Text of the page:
Distributed Autonomous Robotic Systems 4

  • Lynne E. Parker
  • George Bekey
  • Jacob Barhen

Table of contents

  1. Front Matter
    Pages II-XIII
  2. Introduction

    1. Front Matter
      Pages 1-1
  3. Architectures and Development Environments

    1. Front Matter
      Pages 13-13
    2. Mika Vainio, Pekka Appelqvist, Aarne Halme
      Pages 15-24
    3. O. Simonin, A. Liégeois, P. Rongier
      Pages 35-44
    4. Stefano Carpin, Carlo Ferrari, Enrico Pagello
      Pages 45-54
    5. Silvia Botelho, Rachid Alami
      Pages 55-65
  4. Communication and Knowledge Sharing

  5. Biological Inspirations

    1. Front Matter
      Pages 109-109
    2. Richard T. Vaughan, Kasper Støy, Gaurav S. Sukhatme, Maja J. Matarić
      Pages 111-120
    3. François Michaud, Paolo Pirjanian, Jonathan Audet, Dominic Létourneau
      Pages 121-130
    4. Gene G. Korienek, Abigail B. Bautista, Tyson H. Harty, Charles Leddon
      Pages 131-141
  6. Reconfigurable Robots

    1. Front Matter
      Pages 143-143
    2. Eiichi Yoshida, Satoshi Murata, Shigeru Kokaji, Kohji Tomita, Haruhisa Kurokawa
      Pages 145-154
    3. Andres Castano, Ramesh Chokkalingam, Peter Will
      Pages 155-164
    4. Cem Ünsal, Han kilivççöte, Mark E. Patton, Pradeep K. Khosla
      Pages 165-175
  7. Localization

    1. Front Matter
      Pages 177-177
    2. Stergios I. Roumeliotis, George A. Bekey
      Pages 179-188
    3. Yoshikazu Arai, Hajime Asama, Hayato Kaetsu, Isao Endo
      Pages 189-198
    4. Suparerk Premvuti, Warin Wattanapornprom, Mattana O-Sot, Jittipan Wattanawejwijit
      Pages 199-208
    5. Akio Nakamura, Tamio Arai, Takenori Hiroki, Jun Ota
      Pages 209-218
  8. Exploration, Mapping, and Model Acquisition

    1. Front Matter
      Pages 219-219
    2. Dean F. Hougen, Michael D. Erickson, Paul E. Rybski, Sascha A. Stoeter, Maria Gini, Nikolaos Papanikolopoulos
      Pages 221-230
    3. Ioannis M. Rekleitis, Gregory Dudek, Evangelos E. Milios
      Pages 241-250
    4. Göksel Dedeoglu, Gaurav S. Sukhatme
      Pages 251-260
    5. Adam T. Hayes, Alcherio Martinoli, Rodney M. Goodman
      Pages 261-270
  9. Distributed Sensing

    1. Front Matter
      Pages 271-271
    2. Andrzej Kasiński, Piotr Skrzypczyński
      Pages 283-292
    3. John Feddema, Chris Lewis, Robert LaFarge
      Pages 293-302
  10. Multi-Robot Motion Coordination and Tracking

    1. Front Matter
      Pages 303-303
    2. Richard T. Vaughan, Gaurav S. Sukhatme, Francisco J. Mesa-Martinez, James F. Montgomery
      Pages 315-324
    3. Tomoyuki Kaga, Jens Starke, Péter Molnár, Michael Schanz, Toshio Fukuda
      Pages 325-334
    4. M. R. Hitchings, Lj. B. Vlacic, Z. O’Sullivan
      Pages 335-345
    5. Barry Brian Werger, Maja J. Matarić
      Pages 347-356
    6. Brian W. Minten, Robin R. Murphy, Jeff Hyams, Mark Micire
      Pages 357-367
  11. Multi-Robot Learning

    1. Front Matter
      Pages 369-369
    2. Patrick Riley, Manuela Veloso
      Pages 371-380
    3. Poj Tangamchit, John M. Dolan, Pradeep K. Khosla
      Pages 381-390
    4. Lynne E. Parker, Claude Touzet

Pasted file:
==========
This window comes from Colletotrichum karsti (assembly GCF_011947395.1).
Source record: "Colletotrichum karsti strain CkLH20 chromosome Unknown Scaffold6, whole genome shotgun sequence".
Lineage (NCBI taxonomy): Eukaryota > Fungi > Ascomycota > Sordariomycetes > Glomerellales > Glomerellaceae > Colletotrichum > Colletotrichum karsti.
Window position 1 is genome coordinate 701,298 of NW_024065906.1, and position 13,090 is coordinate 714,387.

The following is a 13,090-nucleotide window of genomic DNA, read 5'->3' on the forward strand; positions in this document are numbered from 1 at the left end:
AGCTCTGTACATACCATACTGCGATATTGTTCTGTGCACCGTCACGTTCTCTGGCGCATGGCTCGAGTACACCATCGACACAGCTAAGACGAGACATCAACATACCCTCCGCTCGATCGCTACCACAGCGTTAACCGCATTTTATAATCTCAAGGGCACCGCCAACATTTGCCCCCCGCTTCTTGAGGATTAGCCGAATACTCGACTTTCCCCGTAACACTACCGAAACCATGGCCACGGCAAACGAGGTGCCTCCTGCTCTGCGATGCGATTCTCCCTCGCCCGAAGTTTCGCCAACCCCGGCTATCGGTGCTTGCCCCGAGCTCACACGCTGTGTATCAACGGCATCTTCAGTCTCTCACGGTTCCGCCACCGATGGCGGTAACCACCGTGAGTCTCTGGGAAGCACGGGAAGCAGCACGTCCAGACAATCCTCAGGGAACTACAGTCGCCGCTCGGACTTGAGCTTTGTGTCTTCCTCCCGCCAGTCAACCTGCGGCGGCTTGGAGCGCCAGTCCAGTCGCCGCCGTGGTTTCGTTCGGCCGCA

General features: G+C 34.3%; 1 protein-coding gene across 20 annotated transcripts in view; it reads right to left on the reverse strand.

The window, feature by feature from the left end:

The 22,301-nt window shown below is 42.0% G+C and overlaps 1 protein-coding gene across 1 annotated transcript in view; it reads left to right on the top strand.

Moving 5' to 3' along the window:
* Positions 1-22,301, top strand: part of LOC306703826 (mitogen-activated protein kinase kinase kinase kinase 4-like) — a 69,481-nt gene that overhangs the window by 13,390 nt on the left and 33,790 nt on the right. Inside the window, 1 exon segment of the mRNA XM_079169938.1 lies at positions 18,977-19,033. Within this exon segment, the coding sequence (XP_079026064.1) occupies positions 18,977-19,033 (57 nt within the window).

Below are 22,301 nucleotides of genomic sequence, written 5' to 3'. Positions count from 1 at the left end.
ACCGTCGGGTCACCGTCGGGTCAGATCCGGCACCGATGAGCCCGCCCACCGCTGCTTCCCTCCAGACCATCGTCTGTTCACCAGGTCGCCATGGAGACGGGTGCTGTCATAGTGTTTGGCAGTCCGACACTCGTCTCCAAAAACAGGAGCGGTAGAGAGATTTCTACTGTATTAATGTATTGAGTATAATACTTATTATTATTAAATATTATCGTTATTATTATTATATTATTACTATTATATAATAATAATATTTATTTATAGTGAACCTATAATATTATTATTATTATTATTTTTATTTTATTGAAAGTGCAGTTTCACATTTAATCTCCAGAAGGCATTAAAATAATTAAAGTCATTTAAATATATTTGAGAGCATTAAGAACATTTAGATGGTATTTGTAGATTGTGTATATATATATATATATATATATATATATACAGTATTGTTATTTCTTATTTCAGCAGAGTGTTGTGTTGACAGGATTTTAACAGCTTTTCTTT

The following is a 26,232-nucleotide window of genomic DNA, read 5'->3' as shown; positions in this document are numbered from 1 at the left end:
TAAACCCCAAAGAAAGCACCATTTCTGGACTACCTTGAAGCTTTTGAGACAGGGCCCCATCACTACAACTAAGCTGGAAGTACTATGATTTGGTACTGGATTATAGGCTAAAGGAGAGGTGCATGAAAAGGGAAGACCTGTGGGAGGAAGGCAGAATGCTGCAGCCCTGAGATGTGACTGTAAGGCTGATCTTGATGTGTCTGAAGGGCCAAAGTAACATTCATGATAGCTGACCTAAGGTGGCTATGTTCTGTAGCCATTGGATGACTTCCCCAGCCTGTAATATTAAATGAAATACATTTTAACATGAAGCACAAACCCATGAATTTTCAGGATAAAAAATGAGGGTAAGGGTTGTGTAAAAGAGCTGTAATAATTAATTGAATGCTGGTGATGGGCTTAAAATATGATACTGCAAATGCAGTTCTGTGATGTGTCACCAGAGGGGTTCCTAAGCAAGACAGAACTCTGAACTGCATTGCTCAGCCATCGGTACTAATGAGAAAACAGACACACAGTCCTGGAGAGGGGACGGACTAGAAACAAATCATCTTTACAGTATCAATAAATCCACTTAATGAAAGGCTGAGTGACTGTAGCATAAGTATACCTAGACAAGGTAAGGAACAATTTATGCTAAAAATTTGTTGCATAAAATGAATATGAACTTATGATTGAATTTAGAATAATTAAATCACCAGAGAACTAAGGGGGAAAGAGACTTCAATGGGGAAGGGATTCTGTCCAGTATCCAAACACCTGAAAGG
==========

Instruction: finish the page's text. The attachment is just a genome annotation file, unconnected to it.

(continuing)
Pages 391-401
  12. Cooperative Object Transport

    1. Front Matter
      Pages 415-415

About this book


The Fifth International Symposium on Distributed Autonomous Robotic Systems (DARS 2000) dealt with new strategies to realize complex, modular, robust, and fault-tolerant robotic systems. Technologies, algorithms, and system architectures for distributed autonomous robotic systems were presented and discussed during the meeting. DARS 2000 was truly an international event, with participants represent­ ing eleven countries from Europe, Asia, and the Americas. All of the papers in this volume were presented at DARS 2000, and were selected on the basis of peer re­ views to ensure quality and relevance. These papers have the common goal of con­ tributing solutions to realize robust and intelligent multirobot systems. The topics of the symposium address a wide range of issues that are important in the development of decentralized robotic systems. These topics include architec­ tures, communication, biological inspirations, reconfigurable robots, localization, exploration and mapping, distributed sensing, multi robot motion coordination, tar­ get assignment and tracking, multirobot learning, and cooperative object transport. DARS clearly requires a broad area of interdisciplinary technologies related not only to robotics and computer engineering, but also to biology and psychology. The DARS symposium is the leading established conference on distributed au­ tonomous systems. The First, Second, and Third International Symposia on Distrib­ uted Autonomous Robotic Systems (DARS '92, DARS '94, and DARS '96) were held at the Institute of Physical and Chemical Research (RIKEN), Saitama, Japan.


Distributed robotics Fuzzy Motion Planning Tracking actuator architecture autonom communication control algorithm group behaviors mobile robot multi-robot cooperation multi-robot systems robot robotics

Editors and affiliations

  • Lynne E. Parker
    • 1
  • George Bekey
    • 2
  • Jacob Barhen
    • 1
  1. 1.Center for Engineering Science Advanced ResearchOak Ridge National LaboratoryOak RidgeUSA
  2. 2.Department of Computer ScienceUniversity of Southern CaliforniaLos AngelesUSA

Bibliographic information